I needed you 20 years ago
When I started building, 20-something years ago, we were lucky to have had a ‘chop saw’ on the job site. No air-nailers, certainly no cordless drills, no portable table saws, no Festool. And we certainly didn’t have a small indestructible “idiot proof” gadget that told us the exact miter for a particular corner, so that when we cut our molding, or even our fascia for decks, the joinery would be perfect.
Nope, back then, we’d cut a few scraps, then eyeball it, check it, go back and cut it again and again until the scraps looked good, and then we’d know the right miter angle and cut the final material. What a waste of time and materials. If we thought an outside miter looked like it was 45°, we’d cut the first piece 22 1/2—we’d gamble to see if the next mate was going to look good at 22 1/2. Talk about trial and error.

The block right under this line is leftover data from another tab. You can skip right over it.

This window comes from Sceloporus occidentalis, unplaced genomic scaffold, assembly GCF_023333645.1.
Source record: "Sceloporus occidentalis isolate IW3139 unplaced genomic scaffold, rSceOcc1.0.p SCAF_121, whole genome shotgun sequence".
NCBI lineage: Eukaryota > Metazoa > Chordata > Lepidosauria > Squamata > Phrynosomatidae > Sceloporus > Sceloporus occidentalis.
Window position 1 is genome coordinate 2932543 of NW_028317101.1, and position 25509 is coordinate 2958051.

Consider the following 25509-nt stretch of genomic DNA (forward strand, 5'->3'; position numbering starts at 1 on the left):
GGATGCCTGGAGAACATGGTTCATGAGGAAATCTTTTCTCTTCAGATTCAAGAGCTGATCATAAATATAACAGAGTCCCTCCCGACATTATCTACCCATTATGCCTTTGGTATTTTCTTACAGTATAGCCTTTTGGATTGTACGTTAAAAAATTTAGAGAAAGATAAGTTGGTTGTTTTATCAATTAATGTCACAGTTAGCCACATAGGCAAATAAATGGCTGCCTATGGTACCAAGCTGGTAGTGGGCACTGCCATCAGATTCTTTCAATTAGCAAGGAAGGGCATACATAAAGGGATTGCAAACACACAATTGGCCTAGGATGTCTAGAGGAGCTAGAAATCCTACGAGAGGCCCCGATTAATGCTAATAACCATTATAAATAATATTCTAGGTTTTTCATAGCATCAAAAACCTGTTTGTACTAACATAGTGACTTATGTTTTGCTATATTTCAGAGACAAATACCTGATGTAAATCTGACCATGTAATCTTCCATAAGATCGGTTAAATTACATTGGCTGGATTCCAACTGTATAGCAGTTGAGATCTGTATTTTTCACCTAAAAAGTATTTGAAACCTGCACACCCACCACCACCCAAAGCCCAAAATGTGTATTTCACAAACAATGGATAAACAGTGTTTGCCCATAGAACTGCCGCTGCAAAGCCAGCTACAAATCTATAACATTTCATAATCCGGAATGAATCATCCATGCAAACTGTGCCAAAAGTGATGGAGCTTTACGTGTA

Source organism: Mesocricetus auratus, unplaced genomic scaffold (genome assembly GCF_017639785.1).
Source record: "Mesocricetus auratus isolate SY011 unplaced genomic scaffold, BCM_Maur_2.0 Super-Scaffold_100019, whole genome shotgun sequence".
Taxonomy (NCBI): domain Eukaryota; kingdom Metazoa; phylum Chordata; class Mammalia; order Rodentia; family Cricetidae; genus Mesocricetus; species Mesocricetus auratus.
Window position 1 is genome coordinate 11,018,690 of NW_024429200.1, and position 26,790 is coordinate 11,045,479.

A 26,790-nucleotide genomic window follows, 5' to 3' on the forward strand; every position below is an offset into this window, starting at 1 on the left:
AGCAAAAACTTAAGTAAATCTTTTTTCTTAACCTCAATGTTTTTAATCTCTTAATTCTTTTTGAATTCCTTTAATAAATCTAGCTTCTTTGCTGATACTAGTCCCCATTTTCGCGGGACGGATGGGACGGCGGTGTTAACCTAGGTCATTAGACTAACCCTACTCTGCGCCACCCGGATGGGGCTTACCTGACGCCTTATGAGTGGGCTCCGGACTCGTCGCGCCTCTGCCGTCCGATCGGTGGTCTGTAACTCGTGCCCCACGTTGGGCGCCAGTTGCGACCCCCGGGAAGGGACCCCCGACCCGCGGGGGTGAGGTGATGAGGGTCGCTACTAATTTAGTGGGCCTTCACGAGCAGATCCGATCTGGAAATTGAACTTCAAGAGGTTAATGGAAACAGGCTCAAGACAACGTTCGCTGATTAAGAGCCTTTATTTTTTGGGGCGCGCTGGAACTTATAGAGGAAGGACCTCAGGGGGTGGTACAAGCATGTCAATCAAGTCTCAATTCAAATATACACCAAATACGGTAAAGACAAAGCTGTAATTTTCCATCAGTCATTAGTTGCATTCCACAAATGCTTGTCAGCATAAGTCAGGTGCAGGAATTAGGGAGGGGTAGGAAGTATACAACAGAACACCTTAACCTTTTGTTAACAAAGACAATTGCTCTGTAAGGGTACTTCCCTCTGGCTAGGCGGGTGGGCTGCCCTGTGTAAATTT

I can remember temporarily nailing fascia or trim in place, purposefully making it extra-long. Then I’d take scrap material and lay it on top of the final material intersecting the first piece. I’d draw two parallel lines on either side of the scrap and go back to the monster Hitachi 15-in. chop saw (with a broken or missing miter gauge, I might add) and do my darnedest to intersect my pencil marks through that little plastic viewfinder. If you weren’t cutting with the saw locked in a detent at 0° or 45° it was a real crapshoot.